A sacred month of blessings and spiritual renewal, Ramadan is observed by billions of Muslims worldwide. As we embark on this annual journey, I observe it away from home and in the Netherlands. Having experienced the holy month in Europe, where familiar traditions aren’t close by, it has taught me a few valuable lessons. Through them, I hope to guide and inspire those experiencing Ramadan in a new environment.

Unlike Malaysia, where fasting hours remain relatively the same yearly, it differs in Europe, coinciding with different seasons across the northern hemisphere. Ramadan shifts approximately 10 days earlier each year, which results in variations in the amount of daylight experience in Europe. The fasting hours here can range from about 10 to 20 hours depending on the time of the year and geographic location. This can be particularly challenging during summer as the days are longer and hotter.

My most challenging Ramadan experience was my first in the Netherlands a couple of years ago. It was during the peak of summer, and I fasted for around 17 hours. As a student then, I was the only one in my class observing, which made it even more challenging to get into the spirit of Ramadan.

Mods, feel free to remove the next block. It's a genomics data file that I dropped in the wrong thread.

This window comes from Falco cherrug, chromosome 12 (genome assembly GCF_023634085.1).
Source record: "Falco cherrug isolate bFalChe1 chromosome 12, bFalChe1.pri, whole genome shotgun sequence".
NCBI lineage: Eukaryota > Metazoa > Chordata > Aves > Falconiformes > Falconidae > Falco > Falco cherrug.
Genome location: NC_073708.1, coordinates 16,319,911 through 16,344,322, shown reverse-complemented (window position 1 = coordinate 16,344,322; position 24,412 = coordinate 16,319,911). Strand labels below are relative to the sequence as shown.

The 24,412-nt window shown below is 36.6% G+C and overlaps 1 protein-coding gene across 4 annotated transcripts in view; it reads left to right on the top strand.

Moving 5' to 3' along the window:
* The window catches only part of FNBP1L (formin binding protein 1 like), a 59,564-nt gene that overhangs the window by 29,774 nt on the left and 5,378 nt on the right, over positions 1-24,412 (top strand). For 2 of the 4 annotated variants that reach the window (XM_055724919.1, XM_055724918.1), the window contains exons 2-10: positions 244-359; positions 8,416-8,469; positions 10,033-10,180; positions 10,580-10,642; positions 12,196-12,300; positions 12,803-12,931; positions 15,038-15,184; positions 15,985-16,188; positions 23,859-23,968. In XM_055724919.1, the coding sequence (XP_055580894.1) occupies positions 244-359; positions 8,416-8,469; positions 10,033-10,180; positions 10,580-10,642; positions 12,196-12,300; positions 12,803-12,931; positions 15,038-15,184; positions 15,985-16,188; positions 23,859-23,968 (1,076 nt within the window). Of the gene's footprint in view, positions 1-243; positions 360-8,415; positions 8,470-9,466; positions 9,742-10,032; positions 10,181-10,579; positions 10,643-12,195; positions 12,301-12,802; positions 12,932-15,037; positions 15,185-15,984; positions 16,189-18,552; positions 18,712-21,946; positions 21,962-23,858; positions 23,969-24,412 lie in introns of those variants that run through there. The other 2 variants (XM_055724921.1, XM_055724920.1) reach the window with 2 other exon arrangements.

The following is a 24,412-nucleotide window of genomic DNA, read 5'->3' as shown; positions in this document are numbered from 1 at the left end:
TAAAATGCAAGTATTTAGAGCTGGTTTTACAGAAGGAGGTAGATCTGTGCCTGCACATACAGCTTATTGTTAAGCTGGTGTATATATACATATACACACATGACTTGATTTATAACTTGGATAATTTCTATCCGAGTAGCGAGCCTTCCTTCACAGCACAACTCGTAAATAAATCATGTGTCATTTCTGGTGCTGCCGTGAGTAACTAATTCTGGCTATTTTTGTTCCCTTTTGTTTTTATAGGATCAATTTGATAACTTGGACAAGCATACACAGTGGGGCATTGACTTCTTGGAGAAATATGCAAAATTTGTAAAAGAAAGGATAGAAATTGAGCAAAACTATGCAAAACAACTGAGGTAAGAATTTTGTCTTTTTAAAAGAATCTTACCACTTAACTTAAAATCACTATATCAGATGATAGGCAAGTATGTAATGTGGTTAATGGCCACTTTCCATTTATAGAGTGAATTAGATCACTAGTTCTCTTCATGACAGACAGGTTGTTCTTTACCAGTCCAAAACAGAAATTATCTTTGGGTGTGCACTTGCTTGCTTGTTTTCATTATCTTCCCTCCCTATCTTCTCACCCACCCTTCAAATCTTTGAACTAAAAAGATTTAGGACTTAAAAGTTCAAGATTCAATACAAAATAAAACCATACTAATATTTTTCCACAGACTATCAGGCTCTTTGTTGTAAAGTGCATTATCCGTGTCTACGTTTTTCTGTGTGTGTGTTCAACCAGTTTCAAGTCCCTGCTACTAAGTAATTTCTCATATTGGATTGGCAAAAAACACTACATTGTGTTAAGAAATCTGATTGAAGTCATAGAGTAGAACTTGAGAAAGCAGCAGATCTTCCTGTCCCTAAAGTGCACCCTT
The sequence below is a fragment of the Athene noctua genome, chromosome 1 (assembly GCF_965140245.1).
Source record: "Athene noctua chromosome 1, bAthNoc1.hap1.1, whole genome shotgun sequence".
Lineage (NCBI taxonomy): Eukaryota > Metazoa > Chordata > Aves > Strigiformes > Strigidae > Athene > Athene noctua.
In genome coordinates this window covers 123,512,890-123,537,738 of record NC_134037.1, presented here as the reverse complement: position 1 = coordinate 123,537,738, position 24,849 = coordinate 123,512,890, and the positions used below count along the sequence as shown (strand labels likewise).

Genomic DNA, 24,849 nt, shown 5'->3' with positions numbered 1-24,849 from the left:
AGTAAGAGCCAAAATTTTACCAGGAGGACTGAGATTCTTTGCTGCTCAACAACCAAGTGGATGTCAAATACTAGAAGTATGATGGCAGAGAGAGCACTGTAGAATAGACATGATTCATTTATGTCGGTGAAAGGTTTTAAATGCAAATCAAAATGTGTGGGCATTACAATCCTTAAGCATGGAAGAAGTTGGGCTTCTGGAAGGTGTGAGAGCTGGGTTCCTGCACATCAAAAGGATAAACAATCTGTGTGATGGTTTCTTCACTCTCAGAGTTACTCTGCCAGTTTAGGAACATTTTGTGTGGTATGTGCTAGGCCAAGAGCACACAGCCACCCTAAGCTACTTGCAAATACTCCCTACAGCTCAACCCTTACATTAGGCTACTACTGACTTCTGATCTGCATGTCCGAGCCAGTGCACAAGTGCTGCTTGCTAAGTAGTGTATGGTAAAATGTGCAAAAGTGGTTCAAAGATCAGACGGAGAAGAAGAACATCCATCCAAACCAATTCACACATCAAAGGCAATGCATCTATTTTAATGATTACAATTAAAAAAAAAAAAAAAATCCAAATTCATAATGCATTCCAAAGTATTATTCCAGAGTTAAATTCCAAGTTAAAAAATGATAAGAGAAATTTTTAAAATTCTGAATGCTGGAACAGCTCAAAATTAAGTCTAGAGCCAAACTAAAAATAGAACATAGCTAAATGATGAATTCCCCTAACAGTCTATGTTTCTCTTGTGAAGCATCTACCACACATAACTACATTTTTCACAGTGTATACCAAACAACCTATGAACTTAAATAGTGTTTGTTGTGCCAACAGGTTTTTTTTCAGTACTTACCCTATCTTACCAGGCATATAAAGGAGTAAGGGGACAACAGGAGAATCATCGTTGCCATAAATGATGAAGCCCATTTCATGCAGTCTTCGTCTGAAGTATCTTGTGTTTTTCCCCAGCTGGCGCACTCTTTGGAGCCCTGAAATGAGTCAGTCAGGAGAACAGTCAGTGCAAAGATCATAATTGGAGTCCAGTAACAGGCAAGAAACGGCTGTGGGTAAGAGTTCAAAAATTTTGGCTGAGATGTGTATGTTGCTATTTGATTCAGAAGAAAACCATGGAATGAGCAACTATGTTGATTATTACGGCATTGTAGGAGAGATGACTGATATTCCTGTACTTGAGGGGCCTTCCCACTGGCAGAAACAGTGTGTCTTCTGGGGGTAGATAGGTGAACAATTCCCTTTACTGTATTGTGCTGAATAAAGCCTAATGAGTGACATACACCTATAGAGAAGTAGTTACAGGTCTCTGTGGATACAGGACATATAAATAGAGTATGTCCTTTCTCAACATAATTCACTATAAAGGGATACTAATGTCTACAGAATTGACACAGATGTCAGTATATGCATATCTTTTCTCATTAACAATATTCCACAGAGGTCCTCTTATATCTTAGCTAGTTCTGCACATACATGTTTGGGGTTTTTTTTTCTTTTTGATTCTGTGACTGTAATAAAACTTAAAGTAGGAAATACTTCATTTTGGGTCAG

This year’s Ramadan falls at the beginning of the spring in Europe, resulting in a shorter fasting time than in previous years. It’s a huge blessing to experience the fasting month in spring, as the season brings a sense of renewal and rejuvenation. Similar to the goals of Muslims observing Ramadan, to strengthen their faith and strive to become the best version of themselves during and after the holy month.

My Ramadan starts at 3:30am for suhoor; first with a cup of water and then with a high protein and complex carbs meal — a bowl of oats, eggs, tofu, or rice. It helps to fuel my body and keep me energised throughout the day. Usually, after breaking my fast around 8pm, I take some time to rest and reflect whilst waiting for the next prayer of the day — a great time to listen to an Islamic talk or read the Quran.

When it’s time for Taraweeh, I usually pray at home with my husband since there’s no nearby mosque where we live. While I miss performing Taraweeh at the mosque, I still find solace in praying at home with my husband, as it creates an intimate spiritual experience together.